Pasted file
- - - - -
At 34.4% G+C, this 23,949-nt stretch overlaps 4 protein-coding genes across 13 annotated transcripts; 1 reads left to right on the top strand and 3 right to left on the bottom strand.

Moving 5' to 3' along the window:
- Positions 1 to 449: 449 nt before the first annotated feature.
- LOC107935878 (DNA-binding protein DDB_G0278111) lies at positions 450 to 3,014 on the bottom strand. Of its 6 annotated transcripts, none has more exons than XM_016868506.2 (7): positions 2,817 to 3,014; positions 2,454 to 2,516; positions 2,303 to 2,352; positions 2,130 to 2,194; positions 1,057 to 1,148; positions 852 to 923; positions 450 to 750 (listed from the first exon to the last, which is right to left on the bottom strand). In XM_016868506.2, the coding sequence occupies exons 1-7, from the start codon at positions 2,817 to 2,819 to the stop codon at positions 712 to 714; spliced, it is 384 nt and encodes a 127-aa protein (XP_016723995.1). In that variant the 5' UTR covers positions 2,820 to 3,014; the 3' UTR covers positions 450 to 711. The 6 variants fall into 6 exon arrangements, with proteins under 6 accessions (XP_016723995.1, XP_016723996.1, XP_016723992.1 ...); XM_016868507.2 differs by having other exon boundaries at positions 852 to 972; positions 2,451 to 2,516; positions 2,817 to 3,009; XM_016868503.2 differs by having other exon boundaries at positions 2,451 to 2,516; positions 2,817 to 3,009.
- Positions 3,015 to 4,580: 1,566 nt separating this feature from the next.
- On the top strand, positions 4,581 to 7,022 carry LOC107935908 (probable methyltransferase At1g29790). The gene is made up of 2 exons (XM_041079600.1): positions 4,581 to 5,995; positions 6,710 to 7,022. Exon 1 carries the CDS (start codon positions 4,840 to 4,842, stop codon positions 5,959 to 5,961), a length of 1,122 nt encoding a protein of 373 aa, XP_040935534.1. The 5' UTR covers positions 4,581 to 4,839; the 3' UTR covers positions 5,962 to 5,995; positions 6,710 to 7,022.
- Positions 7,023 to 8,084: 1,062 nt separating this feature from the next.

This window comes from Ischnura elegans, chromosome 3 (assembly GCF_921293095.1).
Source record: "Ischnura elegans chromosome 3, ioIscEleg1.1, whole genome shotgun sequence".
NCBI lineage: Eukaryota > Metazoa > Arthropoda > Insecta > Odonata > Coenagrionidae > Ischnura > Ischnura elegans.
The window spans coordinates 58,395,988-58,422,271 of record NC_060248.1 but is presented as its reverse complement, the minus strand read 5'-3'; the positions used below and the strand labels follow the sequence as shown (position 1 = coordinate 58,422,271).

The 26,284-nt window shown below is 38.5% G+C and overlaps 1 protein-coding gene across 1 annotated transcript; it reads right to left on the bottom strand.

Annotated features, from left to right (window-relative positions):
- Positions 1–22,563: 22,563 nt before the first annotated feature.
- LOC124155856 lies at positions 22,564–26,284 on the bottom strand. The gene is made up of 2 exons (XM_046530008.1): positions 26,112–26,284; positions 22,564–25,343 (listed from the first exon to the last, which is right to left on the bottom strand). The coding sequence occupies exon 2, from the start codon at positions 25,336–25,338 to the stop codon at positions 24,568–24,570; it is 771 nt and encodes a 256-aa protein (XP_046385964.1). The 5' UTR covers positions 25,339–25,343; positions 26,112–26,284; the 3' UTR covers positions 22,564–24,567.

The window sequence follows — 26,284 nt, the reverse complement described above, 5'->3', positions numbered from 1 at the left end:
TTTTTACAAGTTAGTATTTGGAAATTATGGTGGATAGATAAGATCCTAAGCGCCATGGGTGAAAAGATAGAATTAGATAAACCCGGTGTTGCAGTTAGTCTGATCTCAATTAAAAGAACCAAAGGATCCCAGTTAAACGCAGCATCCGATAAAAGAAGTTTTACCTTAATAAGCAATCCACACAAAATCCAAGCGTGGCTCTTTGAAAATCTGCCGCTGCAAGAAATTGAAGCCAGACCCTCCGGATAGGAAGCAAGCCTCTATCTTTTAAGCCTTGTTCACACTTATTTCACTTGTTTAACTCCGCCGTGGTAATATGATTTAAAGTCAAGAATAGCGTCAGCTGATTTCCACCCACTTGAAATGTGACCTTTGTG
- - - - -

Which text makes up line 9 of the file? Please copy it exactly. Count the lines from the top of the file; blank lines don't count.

Source record: "Ischnura elegans chromosome 3, ioIscEleg1.1, whole genome shotgun sequence".